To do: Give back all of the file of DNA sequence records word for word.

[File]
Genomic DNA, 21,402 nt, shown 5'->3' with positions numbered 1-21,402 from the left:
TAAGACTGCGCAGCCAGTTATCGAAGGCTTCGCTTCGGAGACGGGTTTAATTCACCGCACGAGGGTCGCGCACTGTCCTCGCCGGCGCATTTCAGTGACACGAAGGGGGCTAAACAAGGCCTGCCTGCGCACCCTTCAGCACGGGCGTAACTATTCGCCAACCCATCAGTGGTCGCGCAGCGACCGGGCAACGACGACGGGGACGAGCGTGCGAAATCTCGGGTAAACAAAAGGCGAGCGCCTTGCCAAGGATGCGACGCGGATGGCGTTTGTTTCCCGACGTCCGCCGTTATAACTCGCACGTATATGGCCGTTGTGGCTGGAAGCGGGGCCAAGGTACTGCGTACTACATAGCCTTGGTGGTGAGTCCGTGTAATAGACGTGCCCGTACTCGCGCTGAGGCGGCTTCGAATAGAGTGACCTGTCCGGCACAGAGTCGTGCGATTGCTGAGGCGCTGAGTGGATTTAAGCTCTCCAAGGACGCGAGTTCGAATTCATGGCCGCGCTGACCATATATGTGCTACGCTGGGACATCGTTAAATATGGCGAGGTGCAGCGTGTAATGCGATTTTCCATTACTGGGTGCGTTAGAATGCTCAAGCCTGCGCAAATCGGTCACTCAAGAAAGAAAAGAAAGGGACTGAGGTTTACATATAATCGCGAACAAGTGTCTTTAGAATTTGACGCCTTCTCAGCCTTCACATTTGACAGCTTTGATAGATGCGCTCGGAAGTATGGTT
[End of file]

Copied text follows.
Genomic DNA, 21,402 nt, shown 5'->3' with positions numbered 1-21,402 from the left:
TAAGACTGCGCAGCCAGTTATCGAAGGCTTCGCTTCGGAGACGGGTTTAATTCACCGCACGAGGGTCGCGCACTGTCCTCGCCGGCGCATTTCAGTGACACGAAGGGGGCTAAACAAGGCCTGCCTGCGCACCCTTCAGCACGGGCGTAACTATTCGCCAACCCATCAGTGGTCGCGCAGCGACCGGGCAACGACGACGGGGACGAGCGTGCGAAATCTCGGGTAAACAAAAGGCGAGCGCCTTGCCAAGGATGCGACGCGGATGGCGTTTGTTTCCCGACGTCCGCCGTTATAACTCGCACGTATATGGCCGTTGTGGCTGGAAGCGGGGCCAAGGTACTGCGTACTACATAGCCTTGGTGGTGAGTCCGTGTAATAGACGTGCCCGTACTCGCGCTGAGGCGGCTTCGAATAGAGTGACCTGTCCGGCACAGAGTCGTGCGATTGCTGAGGCGCTGAGTGGATTTAAGCTCTCCAAGGACGCGAGTTCGAATTCATGGCCGCGCTGACCATATATGTGCTACGCTGGGACATCGTTAAATATGGCGAGGTGCAGCGTGTAATGCGATTTTCCATTACTGGGTGCGTTAGAATGCTCAAGCCTGCGCAAATCGGTCACTCAAGAAAGAAAAGAAAGGGACTGAGGTTTACATATAATCGCGAACAAGTGTCTTTAGAATTTGACGCCTTCTCAGCCTTCACATTTGACAGCTTTGATAGATGCGCTCGGAAGTATGGTT